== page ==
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Beating the Folklore Algorithm for Dynamic Matching

Authors Mohammad Roghani, Amin Saberi, David Wajc



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Author Details

Mohammad Roghani
  • Stanford University, CA, USA
  • roghani@stanford.edu
Amin Saberi
  • Stanford University, CA, USA
  • saberi@stanford.edu
David Wajc
  • Stanford University, CA, USA
  • wajc@stanford.edu

Acknowledgements

The authors thank Sayan Bhattacharya and Aaron Bernstein for helpful discussions, and Aaron Bernstein for sharing a preprint of [Bernstein et al., 2021].

Cite AsGet BibTex

Mohammad Roghani, Amin Saberi, and David Wajc. Beating the Folklore Algorithm for Dynamic Matching. In 13th Innovations in Theoretical Computer Science Conference (ITCS 2022). Leibniz International Proceedings in Informatics (LIPIcs), Volume 215, pp. 111:1-111:23, Schloss Dagstuhl - Leibniz-Zentrum für Informatik (2022)
https://doi.org/10.4230/LIPIcs.ITCS.2022.111

Abstract

The maximum matching problem in dynamic graphs subject to edge updates (insertions and deletions) has received much attention over the last few years; a multitude of approximation/time tradeoffs were obtained, improving upon the folklore algorithm, which maintains a maximal (and hence 2-approximate) matching in O(n) worst-case update time in n-node graphs. We present the first deterministic algorithm which outperforms the folklore algorithm in terms of both approximation ratio and worst-case update time. Specifically, we give a (2-Ω(1))-approximate algorithm with O(m^{3/8}) = O(n^{3/4}) worst-case update time in n-node, m-edge graphs. For sufficiently small constant ε > 0, no deterministic (2+ε)-approximate algorithm with worst-case update time O(n^{0.99}) was known. Our second result is the first deterministic (2+ε)-approximate weighted matching algorithm with O_ε(1)⋅ O(∜{m}) = O_ε(1)⋅ O(√n) worst-case update time. Neither of our results were previously known to be achievable by a randomized algorithm against an adaptive adversary. Our main technical contributions are threefold: first, we characterize the tight cases for kernels, which are the well-studied matching sparsifiers underlying much of the (2+ε)-approximate dynamic matching literature. This characterization, together with multiple ideas - old and new - underlies our result for breaking the approximation barrier of 2. Our second technical contribution is the first example of a dynamic matching algorithm whose running time is improved due to improving the recourse of other dynamic matching algorithms. Finally, we show how to use dynamic bipartite matching algorithms as black-box subroutines for dynamic matching in general graphs without incurring the natural 3/2 factor in the approximation ratio which such approaches naturally incur (reminiscent of the integrality gap of the fractional matching polytope in general graphs).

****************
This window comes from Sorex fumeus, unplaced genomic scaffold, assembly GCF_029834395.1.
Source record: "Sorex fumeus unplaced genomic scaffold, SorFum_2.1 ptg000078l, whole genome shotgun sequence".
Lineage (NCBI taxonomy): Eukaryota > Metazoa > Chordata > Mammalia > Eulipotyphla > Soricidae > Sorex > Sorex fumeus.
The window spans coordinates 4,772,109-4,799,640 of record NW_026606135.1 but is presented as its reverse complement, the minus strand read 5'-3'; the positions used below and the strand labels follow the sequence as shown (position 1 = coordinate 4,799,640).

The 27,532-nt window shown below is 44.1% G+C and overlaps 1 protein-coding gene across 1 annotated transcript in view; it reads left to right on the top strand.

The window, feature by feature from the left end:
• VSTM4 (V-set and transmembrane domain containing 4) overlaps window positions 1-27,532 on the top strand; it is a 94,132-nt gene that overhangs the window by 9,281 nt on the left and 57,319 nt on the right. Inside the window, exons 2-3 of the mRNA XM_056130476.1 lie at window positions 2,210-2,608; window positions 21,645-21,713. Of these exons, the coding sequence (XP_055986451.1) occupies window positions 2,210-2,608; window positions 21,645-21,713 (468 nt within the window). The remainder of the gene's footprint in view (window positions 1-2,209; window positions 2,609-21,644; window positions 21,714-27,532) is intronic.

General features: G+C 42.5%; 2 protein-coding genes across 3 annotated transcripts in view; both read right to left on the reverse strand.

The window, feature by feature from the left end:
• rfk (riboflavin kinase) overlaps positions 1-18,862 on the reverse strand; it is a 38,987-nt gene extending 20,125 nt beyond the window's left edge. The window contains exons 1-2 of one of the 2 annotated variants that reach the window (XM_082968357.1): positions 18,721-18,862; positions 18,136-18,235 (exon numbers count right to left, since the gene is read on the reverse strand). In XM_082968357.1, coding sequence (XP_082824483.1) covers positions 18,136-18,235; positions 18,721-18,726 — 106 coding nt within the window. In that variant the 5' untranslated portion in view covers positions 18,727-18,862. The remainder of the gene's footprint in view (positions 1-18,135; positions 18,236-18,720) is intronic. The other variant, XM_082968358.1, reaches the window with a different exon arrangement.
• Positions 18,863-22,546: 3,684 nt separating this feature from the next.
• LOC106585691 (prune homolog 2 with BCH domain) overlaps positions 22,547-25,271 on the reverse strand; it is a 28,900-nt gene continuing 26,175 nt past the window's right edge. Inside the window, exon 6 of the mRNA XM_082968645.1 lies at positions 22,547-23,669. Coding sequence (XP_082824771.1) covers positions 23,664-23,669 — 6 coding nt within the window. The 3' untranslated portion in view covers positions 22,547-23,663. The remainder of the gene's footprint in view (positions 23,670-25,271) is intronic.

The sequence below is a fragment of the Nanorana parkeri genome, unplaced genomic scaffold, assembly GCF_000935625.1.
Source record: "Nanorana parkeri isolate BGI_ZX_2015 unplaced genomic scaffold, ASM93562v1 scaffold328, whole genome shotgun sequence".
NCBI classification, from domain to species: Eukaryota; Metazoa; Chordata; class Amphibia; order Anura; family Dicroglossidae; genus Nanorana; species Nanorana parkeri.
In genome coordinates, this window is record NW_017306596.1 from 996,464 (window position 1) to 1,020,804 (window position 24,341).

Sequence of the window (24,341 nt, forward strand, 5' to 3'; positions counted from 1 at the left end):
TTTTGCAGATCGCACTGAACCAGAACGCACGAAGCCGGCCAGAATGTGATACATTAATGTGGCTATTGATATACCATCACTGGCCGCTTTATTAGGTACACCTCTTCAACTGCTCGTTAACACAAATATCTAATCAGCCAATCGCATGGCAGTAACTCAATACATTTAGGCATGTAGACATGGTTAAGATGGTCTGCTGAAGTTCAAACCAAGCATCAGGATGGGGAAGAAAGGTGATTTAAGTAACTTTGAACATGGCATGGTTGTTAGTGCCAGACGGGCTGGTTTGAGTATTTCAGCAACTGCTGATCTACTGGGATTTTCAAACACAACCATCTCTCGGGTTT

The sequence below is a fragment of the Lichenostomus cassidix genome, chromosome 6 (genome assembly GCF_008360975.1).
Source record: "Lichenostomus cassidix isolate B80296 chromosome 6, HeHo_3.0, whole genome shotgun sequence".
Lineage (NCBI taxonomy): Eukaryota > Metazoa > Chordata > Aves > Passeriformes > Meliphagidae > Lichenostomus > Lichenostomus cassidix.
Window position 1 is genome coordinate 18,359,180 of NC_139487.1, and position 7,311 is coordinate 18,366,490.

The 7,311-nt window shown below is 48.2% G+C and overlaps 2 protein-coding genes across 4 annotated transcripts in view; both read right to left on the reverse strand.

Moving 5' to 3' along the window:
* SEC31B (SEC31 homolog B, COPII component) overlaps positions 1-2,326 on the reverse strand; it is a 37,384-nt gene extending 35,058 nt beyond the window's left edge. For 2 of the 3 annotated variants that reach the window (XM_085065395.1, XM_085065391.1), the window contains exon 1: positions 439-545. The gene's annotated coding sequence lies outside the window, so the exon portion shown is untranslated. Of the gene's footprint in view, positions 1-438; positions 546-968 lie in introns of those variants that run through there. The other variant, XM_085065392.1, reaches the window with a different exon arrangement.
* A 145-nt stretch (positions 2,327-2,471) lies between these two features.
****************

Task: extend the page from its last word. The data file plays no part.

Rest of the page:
Subject Classification

ACM Subject Classification
  • Theory of computation → Dynamic graph algorithms
Keywords
  • dynamic matching
  • dynamic graph algorithms
  • sublinear algorithms

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